Monday, March 13, 2006

Titus Andronicus - Opening Remarks


We continue to read our way through Shakespeare's early plays, and after two comedies -- one that twits the aristocracy with waves of rhetorical follies and one that explores the middle-class with the frolicsome antics of farce -- we find ourselves on the threshold of Shakespeare's first tragedy. Or as Monty Python's Flying Circus used to say: And now for something completely different: Murder. Rape. Cannibalism.

The critics are frequently skeptical about Titus Andronicus and divided too: Shakespeare didn't write it, Peele did. Nunh-uh, Shakespeare wrote it all. Collaboration? Not! Well, he wrote it in the mid-1580s. No, it was written in 1594. It's a bad play. No it isn't. Is! Isn't! (If the critics were my kids, I'd send them to their rooms until they learned to behave themselves.) I've read Titus once and only seen it in odd, adaptative forms, like the 60-minute San Francisco Fringe Festival version Mondo Andronicus by the Thrillpeddlers which promoted its production with words like "gorefest" and "shocksploitation." (It won "Best of the Fringe" in 1997.) While I found the Thrillpeddlers' production gratuitous and trivial -- hard to avoid when you remove 70% of the text -- it did raise one of the questions I want offer as we begin to read this play, about genre.

We have seen in both Comedy of Errors and Love's Labor's Lost Shakespeare's adeptness at exploring human nature within a genre or form that would distract lesser playwrights from such insight. Titus Andronicus gives us an Elizabethan revenge tragedy. According to Frank Kermode in his introduction to Titus in the Riverside Shakespeare, the revenge genre has specific conventions, including a loss of sympathy for the revenger, in fact a transformation of revenger into villain, "the pretended madness or 'feigned ecstasy' of the revenger, ... and the delay in revenge." How does Shakespeare see the double-edged sword of revenge, playing as it does on our intrinsic desire for justice even as it makes villains of those who pursue it outside of God's jurisdiction?

Full confession: I have used the first days of my spring break to read Christopher Marlowe's The Jew of Malta and Thomas Kyd's The Spanish Tragedy, so it seems that Elizabethans had a taste for this sort of entertainment (and I think we do as well, although we've buried it lesser literary achievements like the films Billy Jack and Death Wish and Hard to Kill and The Punisher). But Kyd's and Marlowe's plays are tame in comparison to the mayhem carried out in Titus. What is the social and political value of this play's horror? What aspect of the human do we find in it? Perhaps I am asking about the nature of catharsis here, but I want to be more specific. And finally, perhaps one of you college boys can limn the differing influences of Senecan vs Aristotelian tragedy on Mr. Shakespeare and Titus.

Second, I am interested in our thoughts on character. In 1984, I saw Hugh Whitemore's Pack of Lies, a tight modern drama in which a middle-aged British couple are torn between their loyalties to their intimate neighbors, who turn out to be foreign spies, and their government. As Americans, we are not as finely attuned to this crisis -- our friends come and go easily, we distrust our government as a matter of pride. So where will we find ourselves in Shakespeare's story of a man whose loyalty to state and family is exaggerated even by the British standards suggested in Pack of Lies and who finds himself betrayed by one at the expense of the other?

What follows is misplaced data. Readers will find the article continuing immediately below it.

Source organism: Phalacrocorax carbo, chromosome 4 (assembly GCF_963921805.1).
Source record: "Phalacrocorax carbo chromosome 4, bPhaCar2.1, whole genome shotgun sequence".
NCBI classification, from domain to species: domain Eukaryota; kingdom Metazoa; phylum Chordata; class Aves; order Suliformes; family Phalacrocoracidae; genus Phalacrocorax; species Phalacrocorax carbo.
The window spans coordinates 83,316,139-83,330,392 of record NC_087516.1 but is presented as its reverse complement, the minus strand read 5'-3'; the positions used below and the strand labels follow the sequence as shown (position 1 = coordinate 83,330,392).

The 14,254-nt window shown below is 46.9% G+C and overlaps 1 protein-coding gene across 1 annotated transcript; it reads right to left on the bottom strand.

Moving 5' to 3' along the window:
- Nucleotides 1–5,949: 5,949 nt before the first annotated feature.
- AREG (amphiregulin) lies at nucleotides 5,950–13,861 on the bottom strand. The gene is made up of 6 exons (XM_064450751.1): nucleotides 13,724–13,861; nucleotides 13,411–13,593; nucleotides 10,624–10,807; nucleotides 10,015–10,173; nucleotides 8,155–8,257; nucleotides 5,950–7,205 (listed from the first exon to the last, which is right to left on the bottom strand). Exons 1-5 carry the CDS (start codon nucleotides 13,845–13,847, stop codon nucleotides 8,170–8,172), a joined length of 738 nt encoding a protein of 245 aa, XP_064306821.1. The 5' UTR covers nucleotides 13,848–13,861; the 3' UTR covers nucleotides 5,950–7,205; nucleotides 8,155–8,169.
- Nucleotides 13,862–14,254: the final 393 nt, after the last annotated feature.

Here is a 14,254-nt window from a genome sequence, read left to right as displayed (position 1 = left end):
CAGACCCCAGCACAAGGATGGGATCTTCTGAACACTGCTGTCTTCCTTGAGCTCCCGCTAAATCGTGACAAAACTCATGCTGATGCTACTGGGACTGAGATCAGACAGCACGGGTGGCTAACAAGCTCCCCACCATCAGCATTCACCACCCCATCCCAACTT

In The Spanish Tragedy, Kyd's revengers, Don Andrea and Heironimo, are the victims of relatively simplistic political and amorous machinations -- Don Andrea has been brought down in battle and Heironimo's son has been murdered to make way for a different lover for his girlfriend. They are not much more than simple victims though. Titus, on the other hand, may be a victim of political forces beyond his control, but he is also a man of honor and some nobility. Theodore Weiss, in The Breath of Clowns and Kings, quotes Adriana's speech about her husband:

His company must do his minions grace
Wilst I at home starve for a merry look ...
Since that my beauty cannot please his eye,
I'll weep what's left away, and weeping die. (2.1.92-93, 119-120)

Weiss also notes how it is far beyond the "shrill screed of a shrew" (15). Shakespeare has given life to a cariacature. So, we can expect him to do as much with Titus the revenger and more. Wherein lies Titus's complexities and what are they?

Third, a more canonical question: I am curious what groundwork Titus Andronicus lays for Shakespeare's future, major tragedies: Hamlet, Macbeth, Lear, etc. As we read, what foreshadowing echoes do we hear?

Last, where do we stand on the play's quality? What are its qualities? What are its weaknesses? And couldn't it be true that the critics are all wrong and, as the Reduced Shakespeare Company has argued, Titus Andronicus is simply Shakespeare's early attempt at a pre-PBS/Food Channel cooking show?

Have at it, and I'll look forward to our continuing conversation soon,

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